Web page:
A worker makes his way through floating cranberries as the fruit is harvested in Saint-Louis-de-Blandford, Que. Jacques Boissinot/Canadian Press
Some Canadian employers are willing to incur the added costs of hiring temporary foreign workers because they believe they have a better work ethic than Canadian workers, says the president of the Canadian Federation of Independent Business.
"I can tell you, anecdotally, I’ve had many many emails from small business owners who’ve said that their temporary foreign workers are among the most productive employees, that are doing really high quality work, that have terrific customer service skills and, more than anything, are reliable," Dan Kelly said in a phone interview with CBC News.
The issue of temporary foreign workers has again become a subject of controversy following a CBC Go Public story that revealed that restaurant chain McDonald’s is under federal investigation over possible abuses of the Temporary Foreign Worker program at a franchise outlet in B.C.
- McDonald's franchisee could face charges over foreign workers
The government probe began after a McDonald's employee told Go Public that the fast food outlet is bringing in Filipino workers while cutting local staffers’ hours and turning away dozens of seemingly qualified Canadians seeking jobs.
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Although Kelly said he couldn't comment on the specifics of the B.C. McDonald's case, he said that, unfortunately, he does hear more and more from business owners that "temporary foreign workers are often their hardest working employees" who will "take every late shift or early morning shift that’s offered to them."
"They’re not going to take the day off because they have to take their dog to the vet. They’re going to show up to work on time, they're going to work a full week without disappearing," Kelly said.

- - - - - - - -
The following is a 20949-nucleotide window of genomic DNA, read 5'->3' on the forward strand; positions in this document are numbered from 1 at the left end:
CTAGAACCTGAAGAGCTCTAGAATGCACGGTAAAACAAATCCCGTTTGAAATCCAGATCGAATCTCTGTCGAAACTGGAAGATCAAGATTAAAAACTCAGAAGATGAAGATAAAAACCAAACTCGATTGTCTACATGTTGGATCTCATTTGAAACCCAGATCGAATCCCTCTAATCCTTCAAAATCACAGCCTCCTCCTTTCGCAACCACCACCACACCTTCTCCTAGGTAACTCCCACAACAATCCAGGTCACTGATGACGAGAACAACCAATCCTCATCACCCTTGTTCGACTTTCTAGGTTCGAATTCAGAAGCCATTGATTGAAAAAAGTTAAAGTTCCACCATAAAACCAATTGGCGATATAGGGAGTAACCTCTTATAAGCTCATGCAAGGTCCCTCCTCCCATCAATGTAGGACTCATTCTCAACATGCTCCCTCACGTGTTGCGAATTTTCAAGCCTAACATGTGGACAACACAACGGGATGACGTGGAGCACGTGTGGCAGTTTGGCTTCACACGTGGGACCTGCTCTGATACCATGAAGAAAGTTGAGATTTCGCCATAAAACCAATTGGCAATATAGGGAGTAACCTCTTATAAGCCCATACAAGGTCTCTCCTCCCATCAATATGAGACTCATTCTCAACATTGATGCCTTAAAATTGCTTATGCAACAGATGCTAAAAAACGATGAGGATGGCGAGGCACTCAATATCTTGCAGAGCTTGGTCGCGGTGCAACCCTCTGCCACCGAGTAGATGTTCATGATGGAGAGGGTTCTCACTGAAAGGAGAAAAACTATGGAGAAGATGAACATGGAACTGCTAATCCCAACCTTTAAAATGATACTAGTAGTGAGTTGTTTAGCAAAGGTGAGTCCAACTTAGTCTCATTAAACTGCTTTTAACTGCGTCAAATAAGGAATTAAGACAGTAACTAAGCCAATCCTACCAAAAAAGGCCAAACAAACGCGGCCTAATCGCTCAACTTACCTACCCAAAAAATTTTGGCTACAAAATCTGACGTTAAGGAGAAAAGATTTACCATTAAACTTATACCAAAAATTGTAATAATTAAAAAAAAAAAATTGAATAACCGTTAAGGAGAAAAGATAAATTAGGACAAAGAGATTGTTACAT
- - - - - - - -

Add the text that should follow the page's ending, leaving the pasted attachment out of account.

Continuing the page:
"The strengths of some of the TFW workers, in terms of their work ethic is, it pains me to say this, but, sometimes it is better than that of their Canadian counterparts," Kelly said.
Employers who do bring in temporary foreign workers for low-skill jobs must go though huge amounts of paperwork and incur extra costs that include providing their foreign employees with airfare to and from their home country and helping them with accommodations, Kelly said.
"I do think that there are an increasing number of employers who believe that, despite the higher costs that the TFW program often will bring to them," that temporary foreign workers are worth the extra expense because they are more dependable than the domestic workforce. "Sadly, we are hearing that."
Kelly said it's time to have an "adult conversation about the world of work" and that "we have to admit as Canadians that there are certain sectors of the economy and certain regions of the country where Canadians are not particularly excited about working.
"And the retail sector and the hospitality sector in particular often can find somebody that might show up for a couple of days, but then disappears. And what an employer needs is some consistency," he said.